If you’ve ever played a PC game that has a competitive element, you’ve probably played against a cheater. Whether it’s that sniper bullet that felt a little too accurate, the person teleporting around the map, or the opposition that just somehow knows which angle you’re about to peek from every single time. Some of the world’s most popular PC games are now fighting back against cheaters in new and interesting ways — just as cheating becomes an even bigger problem. The developers behind Call of Duty: Warzone, PUBG, and Destiny 2 have all announced big pushes to respond to cheating in recent weeks. The hottest game on Twitch, Valorant, isn’t even out yet, and cheating is already a problem that needs to be addressed. Cheating in PC games isn’t a new phenomenon. Game hacks and cheat software have been around as long as PC games have existed. Aimbots automatically lock onto opponents’ heads, so cheaters can fire and immediately win a battle. Wallhacks expose everyone on a map so cheaters get a huge advantage of knowing when you’re about to push a point or turn a corner. There’s even lag switching, which mainly affects peer-to-peer games, allowing cheaters to stutter around a map and become very difficult to hit.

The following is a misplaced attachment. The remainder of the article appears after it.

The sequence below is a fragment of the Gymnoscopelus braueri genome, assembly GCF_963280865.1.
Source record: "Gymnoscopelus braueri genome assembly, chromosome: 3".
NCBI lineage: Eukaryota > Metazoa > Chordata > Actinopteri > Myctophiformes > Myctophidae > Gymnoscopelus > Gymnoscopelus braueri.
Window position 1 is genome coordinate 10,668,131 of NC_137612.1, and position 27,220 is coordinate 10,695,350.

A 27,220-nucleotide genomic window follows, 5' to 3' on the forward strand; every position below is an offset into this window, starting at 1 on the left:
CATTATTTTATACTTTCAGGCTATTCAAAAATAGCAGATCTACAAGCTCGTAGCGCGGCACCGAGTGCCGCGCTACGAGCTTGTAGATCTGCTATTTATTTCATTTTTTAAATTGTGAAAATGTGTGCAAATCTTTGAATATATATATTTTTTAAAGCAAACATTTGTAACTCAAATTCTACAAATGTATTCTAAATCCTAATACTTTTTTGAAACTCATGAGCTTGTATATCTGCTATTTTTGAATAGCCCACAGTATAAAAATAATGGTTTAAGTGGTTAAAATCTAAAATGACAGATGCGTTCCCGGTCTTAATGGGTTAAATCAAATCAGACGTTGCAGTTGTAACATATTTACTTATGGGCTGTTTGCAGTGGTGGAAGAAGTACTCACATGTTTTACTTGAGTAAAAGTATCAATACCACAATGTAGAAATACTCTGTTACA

A wallhack cheat for Warzone.
Aimbots and wallhacks are the most common forms of cheating in online shooters, allowing people who are new to a game or simply at a lower skill level to get a huge advantage over other players. Some cheats are the obvious type, where a player is flying around a map at an impossible speed or firing a gun faster than anyone else. Others, like wallhacks, are far less obvious, and often go undetected in games for weeks or even months. There’s a constant cat and mouse game between developers and communities that create and sell mods and cheats for games. Cheaters often purchase tools that act like malware, hacking and injecting a game with specialized code that will change how it works. These tools have gotten increasingly complex in recent years, with whole underground communities and forums dedicated to ensuring aimbots and wallhacks remain undetected for monthly subscription fees.
A PC Gamer investigation back in 2014 warned that some of these cheat providers could be making millions of dollars per year, and some cheat developers now claim to sell specialized tools for hundreds of dollars a month. The cat and mouse game has intensified recently during a pandemic that’s helped Steam break its all-time concurrent user record multiple times in recent weeks. The perfect storm of more people looking to play games and find cheats has been met with new titles like Call of Duty: Warzone and Valorant, alongside plenty of existing battle royale games. Developers are now looking to increasingly unique and controversial ways to prevent people from cheating. Read More...